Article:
Some people may master it, but not many. (How many people do you know, after 25, learned a foreign language and can speak it so well, natives have no idea they’re listening to a foreigner?) It’s also challenging to learn all the idiomatic expressions that native speakers have known since they were small children.

However, since having written this answer, I’ve learned that the Science behind this is very controversial. As I’m not an expert, let me refer you to the wikipedia article (and it’s linked resources).

“In second-language acquisition, the strongest evidence for the critical period hypothesis is in the study of accent, where most older learners do not reach a native-like level.

However, under certain conditions, native-like accent has been observed, suggesting that accent is affected by multiple factors, such as identity and motivation, rather than a critical period biological constraint (Moyer, 1999; Bongaerts et al., 1995; Young-Scholten, 2002).”

2. Jim Lawrenson, Still driving…

Unfortunately for ‘real’ people, the media is obsessed with the tiny minority who succeed early and display this very publicly.

This is then amplified by the high profile ‘subject’,  for PR purposes, to perpetuate their success.

Justin Bieber, Michael Jackson, Britney Spears, River Phoenix, Justin Timberlake, Bill Gates, Jimi Hendrix, Steve Jobs, James Dean, Richard Branson, Whitney Houston, One Direction, Amy Winehouse, Mark Zuckerburg. Need I go on.

Notice a trend in there somewhere?

You are probably being influenced, (like all of us), in how you assess your own progress, compared to these people. It can be a dangerous game to play.

It takes a tremendous amount of luck, as well as talent, to get into the right position at the right time. Not many people who make it will tell you that, often preferring to put it down to their hard work.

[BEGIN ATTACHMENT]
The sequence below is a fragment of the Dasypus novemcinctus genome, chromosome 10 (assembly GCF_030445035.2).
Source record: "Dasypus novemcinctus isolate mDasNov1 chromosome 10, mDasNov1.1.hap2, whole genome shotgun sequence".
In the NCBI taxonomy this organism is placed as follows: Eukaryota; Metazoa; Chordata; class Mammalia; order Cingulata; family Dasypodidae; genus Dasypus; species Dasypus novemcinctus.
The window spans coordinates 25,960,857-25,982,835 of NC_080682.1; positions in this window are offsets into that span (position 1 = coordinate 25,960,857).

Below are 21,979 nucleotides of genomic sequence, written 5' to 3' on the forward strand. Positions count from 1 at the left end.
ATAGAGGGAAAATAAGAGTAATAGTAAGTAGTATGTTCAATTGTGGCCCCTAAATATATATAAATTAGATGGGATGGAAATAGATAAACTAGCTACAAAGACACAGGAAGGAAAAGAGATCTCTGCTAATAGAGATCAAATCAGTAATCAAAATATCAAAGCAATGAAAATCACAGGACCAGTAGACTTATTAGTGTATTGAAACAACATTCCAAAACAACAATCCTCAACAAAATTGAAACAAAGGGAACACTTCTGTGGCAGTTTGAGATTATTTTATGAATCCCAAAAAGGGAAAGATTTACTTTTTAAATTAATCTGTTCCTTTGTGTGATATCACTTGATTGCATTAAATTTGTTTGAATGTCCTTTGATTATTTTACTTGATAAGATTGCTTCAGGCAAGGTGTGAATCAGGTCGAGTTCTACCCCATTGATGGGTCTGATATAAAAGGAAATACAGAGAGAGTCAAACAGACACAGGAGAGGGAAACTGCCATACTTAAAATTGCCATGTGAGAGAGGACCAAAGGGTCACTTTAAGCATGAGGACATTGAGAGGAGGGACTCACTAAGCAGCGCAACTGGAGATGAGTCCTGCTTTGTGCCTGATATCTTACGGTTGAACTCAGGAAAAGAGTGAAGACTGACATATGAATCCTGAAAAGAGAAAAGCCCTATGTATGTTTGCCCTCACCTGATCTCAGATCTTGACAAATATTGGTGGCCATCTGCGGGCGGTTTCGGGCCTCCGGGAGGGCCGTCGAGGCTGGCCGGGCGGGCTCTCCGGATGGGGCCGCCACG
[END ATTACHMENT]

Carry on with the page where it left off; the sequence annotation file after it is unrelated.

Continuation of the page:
That is because they believe that this is the case, not because they are intentionally misleading you. I know that because, to an extent, I’ve done it.

You also may not have considered that even if you were on the list of young successes. It is very hard to follow that early success later in life. Your expectations of yourself are higher and based on that youthful virtual reality you experienced once, you can never improve on your past.

That can be a tough pill to swallow and despite all the money in the world, many struggle with that.

Look at any list of young successes from just 10 years ago and count the number who have disappeared, died or been in rehab. Lots.

Half the list of super successful people above are dead for a start off.

This is not an excuse for you to give up trying however. 

Try to think of life as a long road journey.

The journey can be as exciting or as boring as you choose to make it.

Wherever you are on the journey, there are new experiences, as long as you welcome them and seek them out. Some you can plan in advance.

Often, you need to get out of the car to experience them. Otherwise, you will see them flash past the window and feel like it is too late to stop.

  • Do something every day which contributes to your progress on the journey and always be learning and experiencing new things.
  • Don’t put off experiences which can be done today by getting out of the car, for a tomorrow which may never arrive.
  • Build a vision of where you want to get to in 1, 5 and 10 years and then think about the steps you need to complete in the next 30 days to move towards it, but don’t set deadlines that are too harsh. Do the first step on the list today.
  • Like any long journey, you will hit diversions, obstacles, traffic lights, speed bumps, closed roads and all manner of other problems. There will be crashes – you might be involved in them. Like any long road journey, if you want to get the destination enough, you won’t turn back, you will reroute. The car might break down or need repairing. Just accept it will happen now, and carry on.

Most importantly, don’t wait for all the traffic lights between your house and your destination, to turn green at the same time, before you set off.

They won’t!

Get in the car and start driving.